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Subscribe to this list via RSS Blog posts tagged in Tax Court of Canada

Voluntary disclosures (“VDs”) are permitted for Canadian tax purposes under the Canada Revenue Agency’s (the “CRA”) Voluntary Disclosures Program (the “VDP Program”), and their importance is highlighted by a recent case where the CRA reached back into history to assess a taxpayer prior tax exposure.

CRA Power to Reassess Beyond Limitation Periods

Typically, the CRA can reassess a taxpayer within four years for GST/HST matters and three years for income taxes:  see paragraph 298(1)(a) of the Excise Tax Act (the “ETA”);  see subsection 152(3.1) of the Income Tax Act (the “ITA”).

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Businesses engaged exclusively in commercial activities get full input tax credits (“ITCs”) enabling them to recover all the GST/HST they pay in the course of their business activities.  Organizations engaged exclusively in “exempt” activities (financial services, healthcare, educational-related institutions) get no ITCs, meaning that GST/HST is a hard cost in their business. 

In between the two are businesses that carry on BOTH commercial and exempt activities, and in order to determine the ITCs these businesses are eligible to claim, a “fair and reasonable” allocation method has to be used.  A recent decision of the Tax Court of Canada (the “TCC”) in Marine Atlantic Inc. v. The King (2023 TCC 95) explores what that really means.

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A recent Federal Court of Appeal (“FCA“) decision in Pillon v. Canada (2024 FCA 24) highlights the difficulties that Tax Debtors will face if trying to avoid GST and income tax debts.  Both the Excise Tax Act (“ETA”) and the Income Tax Act (“ITA”) have extremely powerful collections tools allowing the Canada Revenue Agency (“CRA”) to assess certain non-arm’s length persons (think spouses, children, relatives, close friends and associates) that have been transferred a Tax Debtor’s property for less than fair market value (“FMV”).  These rules can even apply to corporate shareholders receiving dividends from delinquent corporations.

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The recent decision of the Tax Court of Canada (“TCC”) in Refind Environment Inc. v. The King (2024 TCC 2) is a poignant reminder of the importance of filing deadlines.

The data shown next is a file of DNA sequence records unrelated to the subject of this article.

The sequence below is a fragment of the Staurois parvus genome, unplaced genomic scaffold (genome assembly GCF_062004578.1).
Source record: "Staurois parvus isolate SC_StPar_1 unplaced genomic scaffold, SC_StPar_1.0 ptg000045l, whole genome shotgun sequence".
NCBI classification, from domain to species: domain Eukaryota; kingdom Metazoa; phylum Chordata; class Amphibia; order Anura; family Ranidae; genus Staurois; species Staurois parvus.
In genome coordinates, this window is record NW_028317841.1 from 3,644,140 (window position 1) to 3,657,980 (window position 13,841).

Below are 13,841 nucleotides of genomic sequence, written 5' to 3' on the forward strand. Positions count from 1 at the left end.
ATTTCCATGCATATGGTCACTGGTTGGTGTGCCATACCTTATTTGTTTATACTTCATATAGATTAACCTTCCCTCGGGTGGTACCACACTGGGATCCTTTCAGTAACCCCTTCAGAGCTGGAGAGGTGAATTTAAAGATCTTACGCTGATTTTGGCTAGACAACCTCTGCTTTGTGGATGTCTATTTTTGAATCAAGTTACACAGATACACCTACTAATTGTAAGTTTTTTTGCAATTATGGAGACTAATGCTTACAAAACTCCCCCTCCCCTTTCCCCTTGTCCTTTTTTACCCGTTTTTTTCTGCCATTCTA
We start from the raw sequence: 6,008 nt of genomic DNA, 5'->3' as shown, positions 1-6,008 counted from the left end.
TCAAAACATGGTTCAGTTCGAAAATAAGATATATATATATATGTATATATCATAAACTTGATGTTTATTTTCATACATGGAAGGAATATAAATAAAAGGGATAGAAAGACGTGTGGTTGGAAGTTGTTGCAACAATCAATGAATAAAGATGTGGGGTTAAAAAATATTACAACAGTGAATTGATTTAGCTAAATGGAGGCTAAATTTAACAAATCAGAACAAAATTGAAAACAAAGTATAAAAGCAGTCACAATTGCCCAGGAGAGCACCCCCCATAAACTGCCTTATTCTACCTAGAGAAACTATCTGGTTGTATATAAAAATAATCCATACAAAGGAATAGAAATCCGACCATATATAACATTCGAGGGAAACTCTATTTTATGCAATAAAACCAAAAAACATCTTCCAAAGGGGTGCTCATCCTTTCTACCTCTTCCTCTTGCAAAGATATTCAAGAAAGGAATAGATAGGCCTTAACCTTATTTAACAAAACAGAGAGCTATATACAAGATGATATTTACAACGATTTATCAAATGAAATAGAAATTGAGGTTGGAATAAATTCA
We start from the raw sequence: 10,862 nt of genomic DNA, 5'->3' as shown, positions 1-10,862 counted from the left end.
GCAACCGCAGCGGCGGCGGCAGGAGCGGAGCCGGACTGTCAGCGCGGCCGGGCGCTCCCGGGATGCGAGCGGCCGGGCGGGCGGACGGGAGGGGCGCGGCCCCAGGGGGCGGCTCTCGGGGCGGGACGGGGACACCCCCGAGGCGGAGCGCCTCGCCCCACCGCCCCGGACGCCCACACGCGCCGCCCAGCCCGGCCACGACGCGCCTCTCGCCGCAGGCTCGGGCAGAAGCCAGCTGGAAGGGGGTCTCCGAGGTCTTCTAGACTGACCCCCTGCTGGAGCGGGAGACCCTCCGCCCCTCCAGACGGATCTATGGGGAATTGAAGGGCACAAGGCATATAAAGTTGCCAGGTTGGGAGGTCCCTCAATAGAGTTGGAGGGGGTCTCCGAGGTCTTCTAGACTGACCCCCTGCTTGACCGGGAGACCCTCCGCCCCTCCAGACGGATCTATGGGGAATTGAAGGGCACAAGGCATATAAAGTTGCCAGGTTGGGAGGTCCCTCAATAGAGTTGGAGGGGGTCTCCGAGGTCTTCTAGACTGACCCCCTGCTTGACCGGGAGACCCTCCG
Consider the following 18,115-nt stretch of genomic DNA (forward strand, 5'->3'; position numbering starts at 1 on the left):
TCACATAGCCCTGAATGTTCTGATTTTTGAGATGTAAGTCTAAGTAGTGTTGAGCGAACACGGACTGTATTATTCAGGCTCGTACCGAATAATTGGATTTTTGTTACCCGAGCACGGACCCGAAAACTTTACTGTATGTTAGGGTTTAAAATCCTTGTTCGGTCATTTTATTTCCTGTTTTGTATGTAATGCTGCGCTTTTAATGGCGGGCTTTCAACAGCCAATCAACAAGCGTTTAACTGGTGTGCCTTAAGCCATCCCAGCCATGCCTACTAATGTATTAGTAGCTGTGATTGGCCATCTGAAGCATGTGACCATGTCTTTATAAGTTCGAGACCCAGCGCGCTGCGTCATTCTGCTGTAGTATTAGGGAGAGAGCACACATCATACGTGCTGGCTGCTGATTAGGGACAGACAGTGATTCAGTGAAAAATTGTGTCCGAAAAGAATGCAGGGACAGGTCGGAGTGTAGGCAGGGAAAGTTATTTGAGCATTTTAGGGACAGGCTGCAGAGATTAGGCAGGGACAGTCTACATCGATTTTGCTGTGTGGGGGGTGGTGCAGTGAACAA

In Refind, the TCC dismissed an application for an extension of time to file a Notice of Objection against assessments under the Excise Tax Act (“ETA”) because the Registrant was one (1) day late in filing their application for an extension of time to the Minister of National Revenue (the “Minister”)!

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A great new year’s resolution for Directors of a Canadian private corporations is to brush up on GST/HST and income tax compliance!  The reason is that where a corporation incurs a tax debt for GST, HST or income tax source withholdings, the directors of those corporations can be held personally liable.  For GST/HST purposes, this potential liability encompasses virtually all the net tax obligations of the corporation!  

A recent case demonstrates the high standard directors need to uphold, even when imposed with incredibly difficult situations in which the government has played a hand.

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A common theme of our direct selling blogs is that direct selling businesses should pay close attention to the wording of their key documents (compensation plans, contracts, and policies and procedures, etc.) to ensure that plan participants are properly characterized as independent contractors and not as employees.

While not in a direct selling context, a recent decision at the Tax Court of Canada serves as a cautionary tale for businesses that fail to examine the details of their documents – their workers may be characterized contrary to their intentions!

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The Tax Court of Canada recently released its decision in Windsor Elms Village for Continuing Care Society v. The King (2023 TCC 58), which dealt with the application of the GST/HST self-supply rules to a long-term care facility for seniors. The decision illustrates the complexity of the self-supply rules under the Excise Tax Act (“ETA”), especially in the context of mixed use or exempt use real estate transactions.

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